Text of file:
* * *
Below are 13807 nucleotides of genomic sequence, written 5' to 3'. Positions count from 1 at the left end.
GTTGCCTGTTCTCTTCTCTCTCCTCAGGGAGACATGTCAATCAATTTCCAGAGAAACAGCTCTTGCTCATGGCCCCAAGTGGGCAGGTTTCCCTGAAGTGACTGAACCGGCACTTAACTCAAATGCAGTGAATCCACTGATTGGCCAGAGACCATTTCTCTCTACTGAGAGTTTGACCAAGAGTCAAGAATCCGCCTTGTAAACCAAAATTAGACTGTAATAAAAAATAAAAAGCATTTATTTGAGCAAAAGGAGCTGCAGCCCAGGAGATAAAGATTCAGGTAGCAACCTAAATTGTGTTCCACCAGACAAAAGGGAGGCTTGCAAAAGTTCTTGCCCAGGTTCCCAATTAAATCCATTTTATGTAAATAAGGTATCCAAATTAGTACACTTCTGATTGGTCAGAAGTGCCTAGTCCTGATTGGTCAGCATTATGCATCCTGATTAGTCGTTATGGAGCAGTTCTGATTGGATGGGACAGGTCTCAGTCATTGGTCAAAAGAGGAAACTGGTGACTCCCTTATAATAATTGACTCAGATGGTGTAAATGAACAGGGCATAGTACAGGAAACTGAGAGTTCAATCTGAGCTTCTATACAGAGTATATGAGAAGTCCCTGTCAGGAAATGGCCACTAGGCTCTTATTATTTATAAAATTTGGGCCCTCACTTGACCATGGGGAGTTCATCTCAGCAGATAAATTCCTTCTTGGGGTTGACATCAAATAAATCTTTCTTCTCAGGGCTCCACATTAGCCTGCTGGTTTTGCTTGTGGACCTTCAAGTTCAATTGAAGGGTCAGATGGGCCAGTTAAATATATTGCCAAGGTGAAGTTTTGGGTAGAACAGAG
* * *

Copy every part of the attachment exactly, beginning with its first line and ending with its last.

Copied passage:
Below are 13807 nucleotides of genomic sequence, written 5' to 3'. Positions count from 1 at the left end.
GTTGCCTGTTCTCTTCTCTCTCCTCAGGGAGACATGTCAATCAATTTCCAGAGAAACAGCTCTTGCTCATGGCCCCAAGTGGGCAGGTTTCCCTGAAGTGACTGAACCGGCACTTAACTCAAATGCAGTGAATCCACTGATTGGCCAGAGACCATTTCTCTCTACTGAGAGTTTGACCAAGAGTCAAGAATCCGCCTTGTAAACCAAAATTAGACTGTAATAAAAAATAAAAAGCATTTATTTGAGCAAAAGGAGCTGCAGCCCAGGAGATAAAGATTCAGGTAGCAACCTAAATTGTGTTCCACCAGACAAAAGGGAGGCTTGCAAAAGTTCTTGCCCAGGTTCCCAATTAAATCCATTTTATGTAAATAAGGTATCCAAATTAGTACACTTCTGATTGGTCAGAAGTGCCTAGTCCTGATTGGTCAGCATTATGCATCCTGATTAGTCGTTATGGAGCAGTTCTGATTGGATGGGACAGGTCTCAGTCATTGGTCAAAAGAGGAAACTGGTGACTCCCTTATAATAATTGACTCAGATGGTGTAAATGAACAGGGCATAGTACAGGAAACTGAGAGTTCAATCTGAGCTTCTATACAGAGTATATGAGAAGTCCCTGTCAGGAAATGGCCACTAGGCTCTTATTATTTATAAAATTTGGGCCCTCACTTGACCATGGGGAGTTCATCTCAGCAGATAAATTCCTTCTTGGGGTTGACATCAAATAAATCTTTCTTCTCAGGGCTCCACATTAGCCTGCTGGTTTTGCTTGTGGACCTTCAAGTTCAATTGAAGGGTCAGATGGGCCAGTTAAATATATTGCCAAGGTGAAGTTTTGGGTAGAACAGAG